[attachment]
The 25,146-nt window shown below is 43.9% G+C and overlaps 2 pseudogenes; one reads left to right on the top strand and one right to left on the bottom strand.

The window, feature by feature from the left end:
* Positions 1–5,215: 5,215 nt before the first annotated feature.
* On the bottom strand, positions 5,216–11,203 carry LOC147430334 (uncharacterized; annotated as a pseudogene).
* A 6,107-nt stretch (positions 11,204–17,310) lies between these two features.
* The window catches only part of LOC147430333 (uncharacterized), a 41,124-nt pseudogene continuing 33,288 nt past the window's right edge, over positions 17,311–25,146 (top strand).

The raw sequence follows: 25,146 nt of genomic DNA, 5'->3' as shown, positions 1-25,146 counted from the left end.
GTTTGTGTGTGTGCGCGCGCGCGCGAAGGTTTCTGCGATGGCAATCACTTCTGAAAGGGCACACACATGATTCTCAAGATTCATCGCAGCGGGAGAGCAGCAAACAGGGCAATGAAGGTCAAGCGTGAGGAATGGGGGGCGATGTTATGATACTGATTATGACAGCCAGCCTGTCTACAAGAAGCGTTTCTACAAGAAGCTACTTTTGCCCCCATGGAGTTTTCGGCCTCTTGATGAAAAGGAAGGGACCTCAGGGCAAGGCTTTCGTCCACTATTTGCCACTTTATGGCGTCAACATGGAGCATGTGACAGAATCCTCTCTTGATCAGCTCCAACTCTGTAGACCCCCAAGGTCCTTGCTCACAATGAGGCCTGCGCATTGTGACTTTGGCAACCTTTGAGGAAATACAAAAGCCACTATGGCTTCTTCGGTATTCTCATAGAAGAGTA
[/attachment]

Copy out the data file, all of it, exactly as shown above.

The 25,146-nt window shown below is 43.9% G+C and overlaps 2 pseudogenes; one reads left to right on the top strand and one right to left on the bottom strand.

The window, feature by feature from the left end:
* Positions 1–5,215: 5,215 nt before the first annotated feature.
* On the bottom strand, positions 5,216–11,203 carry LOC147430334 (uncharacterized; annotated as a pseudogene).
* A 6,107-nt stretch (positions 11,204–17,310) lies between these two features.
* The window catches only part of LOC147430333 (uncharacterized), a 41,124-nt pseudogene continuing 33,288 nt past the window's right edge, over positions 17,311–25,146 (top strand).

The raw sequence follows: 25,146 nt of genomic DNA, 5'->3' as shown, positions 1-25,146 counted from the left end.
GTTTGTGTGTGTGCGCGCGCGCGCGAAGGTTTCTGCGATGGCAATCACTTCTGAAAGGGCACACACATGATTCTCAAGATTCATCGCAGCGGGAGAGCAGCAAACAGGGCAATGAAGGTCAAGCGTGAGGAATGGGGGGCGATGTTATGATACTGATTATGACAGCCAGCCTGTCTACAAGAAGCGTTTCTACAAGAAGCTACTTTTGCCCCCATGGAGTTTTCGGCCTCTTGATGAAAAGGAAGGGACCTCAGGGCAAGGCTTTCGTCCACTATTTGCCACTTTATGGCGTCAACATGGAGCATGTGACAGAATCCTCTCTTGATCAGCTCCAACTCTGTAGACCCCCAAGGTCCTTGCTCACAATGAGGCCTGCGCATTGTGACTTTGGCAACCTTTGAGGAAATACAAAAGCCACTATGGCTTCTTCGGTATTCTCATAGAAGAGTA